It’s traditional for me at this point to quote William Gibson, “The future is already here, it’s just not very evenly distributed.” And Arthur C Clarke, “Any sufficiently advanced learning technology is indistinguishable from magic.”
How can we distribute futuristic learning more evenly? How can we create something magical?
You should remember that I’m a technologist, and not skilled in pedagogy.
I hope you caught Donald H Taylor’s webinar a few weeks ago about the future of L&D, in it, he drew a matrix of the rate of change in L&D vs. that of the business: It seems to me that the L&D department is doing one of two things. It’s either responding to change faster than it’s parent organisation, leading it into the future or it’s lagging behind, unable to keep up with the pace of change.
I suspect that when it comes to technology the L&D department is usually struggling to keep up. This may be true even if the individuals working in L&D are using the latest technology.
So what new things should we expect to see in learning?
We’re seeing social technology explode, or rather we have seen since Facebook arrived on the scene in 2004. Learning is often better when you’re doing it with someone else.
There are some social aspects to learning, but we’re yet to see something new and compelling in the social space. What we tend to see here are the following:
Bragging – look what I know – what I just did – this is the typical ‘share on Twitter/Facebook’ experience.
Competing – let’s play a game together and see who wins – using leaderboards, points and badges.
Knowledge sharing – I don’t know the answer to this problem, does anyone else know? – Discussion Forums, Q&A services.
Collaboration – let’s work together to solve this/learn something. Examples here include collaborative document editing with Google Drive or tools like Poetica.
MOOCs are an interesting development in this area, but I think most of them are still half-baked. The social aspect of digital learning is still incomplete.
Mobile has already turned the world of learning upside down. It has changed the way we produce learning by requiring us to chunk our content into smaller pieces for small-screen delivery.
This article is long but includes the wonderful words “We are in a war of Blobs versus Chunks. You all are on Team Chunk. We cannot let the blobs win.” The result of this chunking is a tool like Adapt which is much more flexible than previous approaches. It also opens the door for highly personalised content. By creating chunks of learning, in self-contained blocks, labelled appropriately, we can build tools that create custom courses “on the fly”. The courses are perfectly adapted for your location, skills, learning needs and interests.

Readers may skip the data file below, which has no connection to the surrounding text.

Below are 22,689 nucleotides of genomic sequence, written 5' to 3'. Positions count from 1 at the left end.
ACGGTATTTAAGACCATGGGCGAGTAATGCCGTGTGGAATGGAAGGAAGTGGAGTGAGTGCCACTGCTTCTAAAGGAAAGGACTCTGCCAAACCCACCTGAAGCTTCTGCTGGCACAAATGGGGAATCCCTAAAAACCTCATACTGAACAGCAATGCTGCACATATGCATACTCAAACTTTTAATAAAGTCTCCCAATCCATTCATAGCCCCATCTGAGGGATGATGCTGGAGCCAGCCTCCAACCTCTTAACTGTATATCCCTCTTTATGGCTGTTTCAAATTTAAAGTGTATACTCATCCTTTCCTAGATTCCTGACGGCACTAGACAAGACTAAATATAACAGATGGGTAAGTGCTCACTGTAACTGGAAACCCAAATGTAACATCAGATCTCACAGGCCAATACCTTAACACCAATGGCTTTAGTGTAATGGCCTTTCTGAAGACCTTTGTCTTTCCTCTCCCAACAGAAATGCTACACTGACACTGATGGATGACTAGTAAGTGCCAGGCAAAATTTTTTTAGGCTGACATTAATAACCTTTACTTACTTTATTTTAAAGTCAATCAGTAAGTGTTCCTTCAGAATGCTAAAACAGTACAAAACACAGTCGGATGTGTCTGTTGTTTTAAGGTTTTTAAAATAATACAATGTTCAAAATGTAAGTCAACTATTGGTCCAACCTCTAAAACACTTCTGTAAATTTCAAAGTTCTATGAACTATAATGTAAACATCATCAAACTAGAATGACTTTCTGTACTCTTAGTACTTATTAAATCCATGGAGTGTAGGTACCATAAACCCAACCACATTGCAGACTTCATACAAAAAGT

We haven’t seen the final shape of personalised learning yet. We’re only beginning to collect a sizeable library of content in the right form with the right amount of metadata around it to perform this sort of task.
The other side of this content explosion is big-data. One of the buzzwords-du-jour, this just means better analytics. Chunked content gives us greater precision in our measurements. We can use it to identify the best content, target our learning interventions with more precision and measure the results of the work we do with greater detail.
I don’t think the tools are there yet for achieving this level of personalisation, but they’re not far off. And when they do arrive I predict that they will disrupt the LMS world.
At Learning Pool our Learning Management Systems are driving the success of organisations across the UK. We build our products on top of Moodle and Totara, adding functionality that will make our customer’s job easier.
I suspect nobody knows exactly how many different Learning Management Systems there are but there are actually over 500 different types worldwide.
That’s either not enough or far too many depending on your viewpoint.
I predict a lot of change in this area over the next few years. In particular, I expect the LMS will become a tool that L&D people use to measure and distribute learning but learners will use other systems in addition.
There’s a lot more I could write on this subject.
As I’ve already mentioned, mobile has turned the world upside down. The speed of technology development will only increase. It will be driven in large part by the low-powered, always connected, available anywhere computing available via a mobile phone. The cheapest smartphones are available for around £20, just think about what you could do with a cheap, web-connected touchscreen device.
Here are some thoughts on that, “Stop thinking of it as a phone.”
Mobile technology developments have opened up new areas. Wearable devices, personal drones, smart cars, internet fridges – these are all possible because of the availability of low-power CPUs, Bluetooth, wifi and other mobile technology.The big things this year are wearables. From Google Glass to Oculus Rift via Android Wear and Apple Watch,
The big things this year are wearables. From Google Glass to Oculus Rift via Android Wear and Apple Watch, it’s all about small devices that you wear on your body. There are many opportunities for learning with them.
How about using Google Glass to augment reality with location and context-aware support information? A watch app that knows what you’re working on and provides handy tips every time you lift your hand and glance at your wrist. A wearable device that measures your biometric information (heart rate, posture, movement etc) and gives you prompts to be more active or to take a break from your computer.
So there you go, four developments for the future of learning. Not exhaustive by any means, and everyone’s view will be different. Perhaps we should nominate like in the ice-bucket challenge? I want to hear your perspective on the future of learning technology.
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